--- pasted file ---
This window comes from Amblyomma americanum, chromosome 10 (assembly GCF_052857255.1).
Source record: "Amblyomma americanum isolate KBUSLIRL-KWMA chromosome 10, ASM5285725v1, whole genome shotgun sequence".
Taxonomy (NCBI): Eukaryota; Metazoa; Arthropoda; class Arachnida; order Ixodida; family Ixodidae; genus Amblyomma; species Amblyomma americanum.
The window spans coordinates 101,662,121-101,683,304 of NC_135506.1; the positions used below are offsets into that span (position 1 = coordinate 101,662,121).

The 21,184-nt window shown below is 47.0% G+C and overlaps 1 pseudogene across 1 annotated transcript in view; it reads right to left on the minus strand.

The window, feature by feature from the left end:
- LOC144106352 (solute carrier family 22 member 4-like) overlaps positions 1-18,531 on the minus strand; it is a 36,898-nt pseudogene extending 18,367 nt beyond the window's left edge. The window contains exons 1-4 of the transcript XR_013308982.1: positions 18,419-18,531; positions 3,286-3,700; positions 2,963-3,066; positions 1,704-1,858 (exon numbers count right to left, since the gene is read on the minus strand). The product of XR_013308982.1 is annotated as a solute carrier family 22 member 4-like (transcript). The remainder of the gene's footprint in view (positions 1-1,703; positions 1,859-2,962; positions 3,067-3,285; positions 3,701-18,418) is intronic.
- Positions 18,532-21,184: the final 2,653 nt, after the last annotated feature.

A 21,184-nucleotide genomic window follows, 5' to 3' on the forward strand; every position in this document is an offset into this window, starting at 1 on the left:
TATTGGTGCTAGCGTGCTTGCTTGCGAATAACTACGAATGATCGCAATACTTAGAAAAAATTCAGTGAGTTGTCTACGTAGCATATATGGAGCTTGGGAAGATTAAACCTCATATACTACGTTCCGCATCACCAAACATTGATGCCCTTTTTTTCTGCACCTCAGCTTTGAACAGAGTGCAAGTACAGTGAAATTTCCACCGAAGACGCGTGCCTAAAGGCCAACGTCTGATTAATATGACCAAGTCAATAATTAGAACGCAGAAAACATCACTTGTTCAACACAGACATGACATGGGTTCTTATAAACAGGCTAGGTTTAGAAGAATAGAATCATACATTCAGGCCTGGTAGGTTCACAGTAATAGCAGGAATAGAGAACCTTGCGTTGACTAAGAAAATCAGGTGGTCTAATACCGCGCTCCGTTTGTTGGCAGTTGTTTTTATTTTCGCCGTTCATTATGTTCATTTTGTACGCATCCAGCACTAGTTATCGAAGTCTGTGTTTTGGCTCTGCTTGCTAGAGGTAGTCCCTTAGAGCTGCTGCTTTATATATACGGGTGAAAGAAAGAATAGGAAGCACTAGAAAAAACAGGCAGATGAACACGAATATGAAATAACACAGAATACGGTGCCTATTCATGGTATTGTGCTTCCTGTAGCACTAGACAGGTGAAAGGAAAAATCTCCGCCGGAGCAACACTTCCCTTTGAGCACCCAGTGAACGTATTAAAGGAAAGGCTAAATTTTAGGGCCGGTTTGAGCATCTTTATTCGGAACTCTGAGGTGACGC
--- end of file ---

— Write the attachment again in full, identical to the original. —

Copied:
This window comes from Amblyomma americanum, chromosome 10 (assembly GCF_052857255.1).
Source record: "Amblyomma americanum isolate KBUSLIRL-KWMA chromosome 10, ASM5285725v1, whole genome shotgun sequence".
Taxonomy (NCBI): Eukaryota; Metazoa; Arthropoda; class Arachnida; order Ixodida; family Ixodidae; genus Amblyomma; species Amblyomma americanum.
The window spans coordinates 101,662,121-101,683,304 of NC_135506.1; the positions used below are offsets into that span (position 1 = coordinate 101,662,121).

The 21,184-nt window shown below is 47.0% G+C and overlaps 1 pseudogene across 1 annotated transcript in view; it reads right to left on the minus strand.

The window, feature by feature from the left end:
- LOC144106352 (solute carrier family 22 member 4-like) overlaps positions 1-18,531 on the minus strand; it is a 36,898-nt pseudogene extending 18,367 nt beyond the window's left edge. The window contains exons 1-4 of the transcript XR_013308982.1: positions 18,419-18,531; positions 3,286-3,700; positions 2,963-3,066; positions 1,704-1,858 (exon numbers count right to left, since the gene is read on the minus strand). The product of XR_013308982.1 is annotated as a solute carrier family 22 member 4-like (transcript). The remainder of the gene's footprint in view (positions 1-1,703; positions 1,859-2,962; positions 3,067-3,285; positions 3,701-18,418) is intronic.
- Positions 18,532-21,184: the final 2,653 nt, after the last annotated feature.

A 21,184-nucleotide genomic window follows, 5' to 3' on the forward strand; every position in this document is an offset into this window, starting at 1 on the left:
TATTGGTGCTAGCGTGCTTGCTTGCGAATAACTACGAATGATCGCAATACTTAGAAAAAATTCAGTGAGTTGTCTACGTAGCATATATGGAGCTTGGGAAGATTAAACCTCATATACTACGTTCCGCATCACCAAACATTGATGCCCTTTTTTTCTGCACCTCAGCTTTGAACAGAGTGCAAGTACAGTGAAATTTCCACCGAAGACGCGTGCCTAAAGGCCAACGTCTGATTAATATGACCAAGTCAATAATTAGAACGCAGAAAACATCACTTGTTCAACACAGACATGACATGGGTTCTTATAAACAGGCTAGGTTTAGAAGAATAGAATCATACATTCAGGCCTGGTAGGTTCACAGTAATAGCAGGAATAGAGAACCTTGCGTTGACTAAGAAAATCAGGTGGTCTAATACCGCGCTCCGTTTGTTGGCAGTTGTTTTTATTTTCGCCGTTCATTATGTTCATTTTGTACGCATCCAGCACTAGTTATCGAAGTCTGTGTTTTGGCTCTGCTTGCTAGAGGTAGTCCCTTAGAGCTGCTGCTTTATATATACGGGTGAAAGAAAGAATAGGAAGCACTAGAAAAAACAGGCAGATGAACACGAATATGAAATAACACAGAATACGGTGCCTATTCATGGTATTGTGCTTCCTGTAGCACTAGACAGGTGAAAGGAAAAATCTCCGCCGGAGCAACACTTCCCTTTGAGCACCCAGTGAACGTATTAAAGGAAAGGCTAAATTTTAGGGCCGGTTTGAGCATCTTTATTCGGAACTCTGAGGTGACGC